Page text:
A series of recent revelations have scratched the surface of just how deranged the actions of America’s intelligence agencies have become. Using legalese and secret directives, U.S. intelligence agencies have attempted to argue that certain human beings are . . . not human.
Americans seem largely unaware that their country, founded upon principles of due process and individual rights, now appears to have been overthrown by this Gestapo-like faction of government that uses trained physicians to carry out torture in the supposed defense of its nation. Although what has been uncovered does not yet approach the scale of Nazi Germany or the Soviet Gulags, the methods are similar. State-sanctioned torture is a hallmark of tyranny, and inevitably leads to the collapse of the country that legitimizes it.
The transfer allowed the U.S. to interrogate the detainees in CIA “black sites” for two more years without allowing them to speak with attorneys or human rights observers or challenge their detention in U.S. courts. Had they remained at the Guantanamo Bay prison for just three more months, they would have been afforded those rights.
In the compendium of human cruelty, in fact, the most infamous examples have occurred when physicians have turned the tools of the healing trade into instruments of pain.
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Medical personnel were required to monitor all waterboarding practices and collect detailed medical information that was used to design, develop and deploy subsequent waterboarding procedures.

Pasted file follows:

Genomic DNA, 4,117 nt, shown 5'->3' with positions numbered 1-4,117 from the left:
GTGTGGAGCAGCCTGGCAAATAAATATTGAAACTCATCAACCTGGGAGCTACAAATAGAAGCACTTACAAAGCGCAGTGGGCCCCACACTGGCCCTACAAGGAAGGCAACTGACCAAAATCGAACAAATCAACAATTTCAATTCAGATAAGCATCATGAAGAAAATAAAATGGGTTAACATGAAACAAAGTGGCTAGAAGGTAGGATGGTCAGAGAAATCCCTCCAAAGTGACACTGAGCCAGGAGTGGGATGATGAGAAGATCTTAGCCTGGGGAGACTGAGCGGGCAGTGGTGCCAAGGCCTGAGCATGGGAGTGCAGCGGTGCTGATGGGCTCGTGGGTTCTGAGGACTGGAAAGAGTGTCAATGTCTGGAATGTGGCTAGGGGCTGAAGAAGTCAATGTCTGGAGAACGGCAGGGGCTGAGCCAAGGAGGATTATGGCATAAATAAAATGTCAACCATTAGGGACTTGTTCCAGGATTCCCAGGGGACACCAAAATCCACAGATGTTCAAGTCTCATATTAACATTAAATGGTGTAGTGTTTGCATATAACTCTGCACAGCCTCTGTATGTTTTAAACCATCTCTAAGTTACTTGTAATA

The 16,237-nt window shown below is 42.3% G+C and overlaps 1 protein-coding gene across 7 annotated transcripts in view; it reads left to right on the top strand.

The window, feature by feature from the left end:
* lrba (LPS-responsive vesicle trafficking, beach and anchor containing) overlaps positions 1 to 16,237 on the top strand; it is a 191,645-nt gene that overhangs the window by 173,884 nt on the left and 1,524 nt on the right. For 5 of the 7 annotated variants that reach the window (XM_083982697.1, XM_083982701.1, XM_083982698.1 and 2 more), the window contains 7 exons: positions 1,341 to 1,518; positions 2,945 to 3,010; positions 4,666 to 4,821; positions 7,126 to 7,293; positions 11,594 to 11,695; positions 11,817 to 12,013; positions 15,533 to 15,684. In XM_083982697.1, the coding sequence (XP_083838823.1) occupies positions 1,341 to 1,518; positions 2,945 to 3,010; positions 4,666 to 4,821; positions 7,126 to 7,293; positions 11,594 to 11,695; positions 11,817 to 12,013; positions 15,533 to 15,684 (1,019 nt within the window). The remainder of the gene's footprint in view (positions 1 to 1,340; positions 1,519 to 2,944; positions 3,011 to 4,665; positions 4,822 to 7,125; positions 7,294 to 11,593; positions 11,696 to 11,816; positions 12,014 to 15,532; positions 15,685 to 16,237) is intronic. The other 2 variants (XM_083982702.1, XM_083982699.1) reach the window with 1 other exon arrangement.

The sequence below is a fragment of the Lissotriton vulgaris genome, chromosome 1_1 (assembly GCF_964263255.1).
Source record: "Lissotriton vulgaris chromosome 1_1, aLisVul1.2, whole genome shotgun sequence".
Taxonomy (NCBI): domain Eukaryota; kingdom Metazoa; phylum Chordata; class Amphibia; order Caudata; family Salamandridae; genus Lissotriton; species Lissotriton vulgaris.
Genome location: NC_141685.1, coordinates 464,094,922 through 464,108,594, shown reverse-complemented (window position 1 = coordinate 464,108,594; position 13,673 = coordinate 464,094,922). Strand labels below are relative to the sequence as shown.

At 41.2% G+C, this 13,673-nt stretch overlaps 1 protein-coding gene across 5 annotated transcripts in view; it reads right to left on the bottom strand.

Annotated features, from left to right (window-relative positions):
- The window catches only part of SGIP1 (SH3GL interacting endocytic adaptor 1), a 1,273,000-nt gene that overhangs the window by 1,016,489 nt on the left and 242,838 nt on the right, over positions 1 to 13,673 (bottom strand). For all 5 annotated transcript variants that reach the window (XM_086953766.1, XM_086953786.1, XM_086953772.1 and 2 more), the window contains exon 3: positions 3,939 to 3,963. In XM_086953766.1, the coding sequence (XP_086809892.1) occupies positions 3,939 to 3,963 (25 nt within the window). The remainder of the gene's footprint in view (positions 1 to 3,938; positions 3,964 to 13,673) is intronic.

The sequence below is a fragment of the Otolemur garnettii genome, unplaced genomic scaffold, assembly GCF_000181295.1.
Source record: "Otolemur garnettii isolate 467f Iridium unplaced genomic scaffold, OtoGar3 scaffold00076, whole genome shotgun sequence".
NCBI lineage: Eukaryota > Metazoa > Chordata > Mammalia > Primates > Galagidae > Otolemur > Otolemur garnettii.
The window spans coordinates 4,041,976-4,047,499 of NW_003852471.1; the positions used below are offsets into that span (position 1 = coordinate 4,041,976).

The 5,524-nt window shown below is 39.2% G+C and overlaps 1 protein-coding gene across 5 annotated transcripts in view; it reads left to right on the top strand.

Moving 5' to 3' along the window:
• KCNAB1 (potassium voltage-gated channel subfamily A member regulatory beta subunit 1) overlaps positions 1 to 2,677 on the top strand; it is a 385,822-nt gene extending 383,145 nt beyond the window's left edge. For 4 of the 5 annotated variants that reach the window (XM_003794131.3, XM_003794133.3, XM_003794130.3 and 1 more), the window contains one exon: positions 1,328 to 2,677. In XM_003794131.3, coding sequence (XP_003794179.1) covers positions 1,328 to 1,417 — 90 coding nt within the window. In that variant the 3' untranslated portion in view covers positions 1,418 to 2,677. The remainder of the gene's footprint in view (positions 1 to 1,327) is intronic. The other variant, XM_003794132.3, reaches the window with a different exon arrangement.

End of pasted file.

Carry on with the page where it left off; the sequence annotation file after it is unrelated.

It also said information was gathered on the pain inflicted when various techniques were used in combination. Raymond said the purpose was to see if the pain caused violated Bush administration definitions of torture, rather than as a safeguard of the detainees’ health.
Medical personnel, the report said, also monitored sleep deprivation, with sleepless stints from 48 hours to 180 hours — again to make sure it did not cause prolonged physical and mental suffering, as per those Bush administration definitions, rather than to watch out for harm to the detainee.
The report also raised questions about the Obama administration’s new high-value detainee investigation group, known as the HIG. Part of its role is to research new methods of interrogation. The physicians group demanded clarification, asking whether this meant learning by doing.
The people responsible for this were not low-level “bad apples,” but were behavioral scientists working in concert with very high-level military experts in intelligence field activities. In fact, at Bagram Air Field what took place was structured and detailed enough to produce these notes from Marc Ambinder who investigated the abuses for The Atlantic:
From what information I’ve been able to gather, the interrogation environment is much like a social science laboratory, with psychologists and experts in human behavior looking for clues to see who might know more than they do, alternating with interrogators trained to ferret out actionable intelligence information.
But there have been numerous, independent reports of abuses, and these claims have reached the White House. I do not know what the White House has done with these claims because no one there would tell me, not even off the record.
This is only what has been revealed under the light of allowed scrutiny. What about the rest of the dark corners of clandestine intelligence operations spanning the globe, beyond the reach of such a high-profile event? Do Americans have the strength to face the enormity of what has been done in their name? These doctors, and the administrations that oversee their activities, need to lose much more than their “credentials.” The world is watching. History will record our level of outrage.